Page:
The widespread use of smartphones and tablets in the workplace is exposing more and more businesses to liability for sensitive data being compromised if these devices are lost, stolen, or hacked. How can your company protect itself against this threat – and how much authority do you have over an employee’s personal device if it’s also used for work-related activities?
What’s more, because these gizmos are small and portable, it’s easy to misplace them. (The federal Transportation Safety Administration recently leased a warehouse just to store those misplaced or left behind at airports.)
Another emerging risk linked to these devices is a “bring your own” policy that many companies have adopted as a way to save costs by having employees spend their own money on smartphones and tablets that are constantly evolving and updated. This approach raises questions about separating company data from personal information on the device. For example, when an employee leaves, does a business have the authority to wipe the information from his or her smartphone? According to some authorities, if an employee connects a personal device to a company network, the company has inherited responsibility for the data stored on it.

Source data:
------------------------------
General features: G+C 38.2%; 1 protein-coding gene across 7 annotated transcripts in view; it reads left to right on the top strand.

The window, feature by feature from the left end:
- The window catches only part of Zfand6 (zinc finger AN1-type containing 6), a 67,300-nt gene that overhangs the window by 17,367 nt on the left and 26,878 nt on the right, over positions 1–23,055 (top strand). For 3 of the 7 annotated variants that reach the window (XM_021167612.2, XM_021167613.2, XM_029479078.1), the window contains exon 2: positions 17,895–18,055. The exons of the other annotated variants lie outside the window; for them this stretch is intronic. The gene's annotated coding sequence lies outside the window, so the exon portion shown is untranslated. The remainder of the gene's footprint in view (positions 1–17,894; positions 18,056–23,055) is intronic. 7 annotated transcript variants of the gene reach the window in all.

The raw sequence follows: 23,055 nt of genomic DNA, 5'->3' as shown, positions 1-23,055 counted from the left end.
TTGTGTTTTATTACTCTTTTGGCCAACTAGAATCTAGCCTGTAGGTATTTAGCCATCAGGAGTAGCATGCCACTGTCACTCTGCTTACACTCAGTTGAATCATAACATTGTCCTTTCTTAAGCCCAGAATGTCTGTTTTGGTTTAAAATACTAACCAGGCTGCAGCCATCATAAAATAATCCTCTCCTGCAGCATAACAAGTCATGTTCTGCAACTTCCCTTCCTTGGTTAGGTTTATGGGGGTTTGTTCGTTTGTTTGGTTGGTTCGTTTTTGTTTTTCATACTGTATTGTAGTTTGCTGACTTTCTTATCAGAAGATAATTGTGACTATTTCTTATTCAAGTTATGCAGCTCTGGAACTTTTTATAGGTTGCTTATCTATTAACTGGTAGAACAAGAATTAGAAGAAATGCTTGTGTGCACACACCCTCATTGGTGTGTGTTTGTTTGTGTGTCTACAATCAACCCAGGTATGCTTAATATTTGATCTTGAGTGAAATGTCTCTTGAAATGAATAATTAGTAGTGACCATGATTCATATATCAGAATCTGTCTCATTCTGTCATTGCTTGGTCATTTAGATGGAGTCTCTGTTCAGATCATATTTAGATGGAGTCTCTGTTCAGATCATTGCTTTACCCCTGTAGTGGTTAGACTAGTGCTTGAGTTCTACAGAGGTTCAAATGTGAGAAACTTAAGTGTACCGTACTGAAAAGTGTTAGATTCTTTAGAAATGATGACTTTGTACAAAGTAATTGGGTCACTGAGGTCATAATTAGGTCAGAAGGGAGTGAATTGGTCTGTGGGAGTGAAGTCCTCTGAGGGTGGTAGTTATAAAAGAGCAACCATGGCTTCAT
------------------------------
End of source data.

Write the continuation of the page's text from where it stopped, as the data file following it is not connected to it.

To deal with this risk, you need to provide every employee who uses these devices with training, updated annually, on how to respond in case of loss or theft. To minimize potential liability for lawsuits by customers and clients, make sure that the individual responsible for the mishap informs management immediately. The compromised information might include everything from sensitive data (financial or medical) contacts, photos, call history, personal notes – you name it.
You can also use insurance to protect yourself against losses from data breaches. A policy will provide Liability coverage that deals with legal costs and third-party expertise (such as forensics firms to analyze a breach and call centers to provide information and public relations. Coverage might also include services such as access to tools to estimate costs, a checklist for your planned response to a data breach, and access to experts who can answer questions and review your company’s policies and procedures.
For more information, feel free to give us a call.